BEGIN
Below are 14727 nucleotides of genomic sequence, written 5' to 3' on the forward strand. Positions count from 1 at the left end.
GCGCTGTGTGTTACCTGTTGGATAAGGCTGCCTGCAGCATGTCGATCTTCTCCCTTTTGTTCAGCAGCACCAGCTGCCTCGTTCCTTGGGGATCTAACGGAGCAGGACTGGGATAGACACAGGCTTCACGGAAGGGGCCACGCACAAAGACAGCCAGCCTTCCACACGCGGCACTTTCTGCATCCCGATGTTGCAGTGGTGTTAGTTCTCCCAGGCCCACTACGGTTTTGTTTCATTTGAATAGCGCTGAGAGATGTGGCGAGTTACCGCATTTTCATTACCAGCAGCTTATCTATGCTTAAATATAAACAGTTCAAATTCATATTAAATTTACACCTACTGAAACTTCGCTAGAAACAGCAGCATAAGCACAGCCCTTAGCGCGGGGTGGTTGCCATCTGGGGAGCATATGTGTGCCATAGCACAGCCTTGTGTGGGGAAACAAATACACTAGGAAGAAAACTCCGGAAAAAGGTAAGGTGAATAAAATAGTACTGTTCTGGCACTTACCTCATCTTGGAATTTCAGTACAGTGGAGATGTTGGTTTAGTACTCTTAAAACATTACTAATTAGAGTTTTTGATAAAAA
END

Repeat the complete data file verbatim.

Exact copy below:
Below are 14727 nucleotides of genomic sequence, written 5' to 3' on the forward strand. Positions count from 1 at the left end.
GCGCTGTGTGTTACCTGTTGGATAAGGCTGCCTGCAGCATGTCGATCTTCTCCCTTTTGTTCAGCAGCACCAGCTGCCTCGTTCCTTGGGGATCTAACGGAGCAGGACTGGGATAGACACAGGCTTCACGGAAGGGGCCACGCACAAAGACAGCCAGCCTTCCACACGCGGCACTTTCTGCATCCCGATGTTGCAGTGGTGTTAGTTCTCCCAGGCCCACTACGGTTTTGTTTCATTTGAATAGCGCTGAGAGATGTGGCGAGTTACCGCATTTTCATTACCAGCAGCTTATCTATGCTTAAATATAAACAGTTCAAATTCATATTAAATTTACACCTACTGAAACTTCGCTAGAAACAGCAGCATAAGCACAGCCCTTAGCGCGGGGTGGTTGCCATCTGGGGAGCATATGTGTGCCATAGCACAGCCTTGTGTGGGGAAACAAATACACTAGGAAGAAAACTCCGGAAAAAGGTAAGGTGAATAAAATAGTACTGTTCTGGCACTTACCTCATCTTGGAATTTCAGTACAGTGGAGATGTTGGTTTAGTACTCTTAAAACATTACTAATTAGAGTTTTTGATAAAAA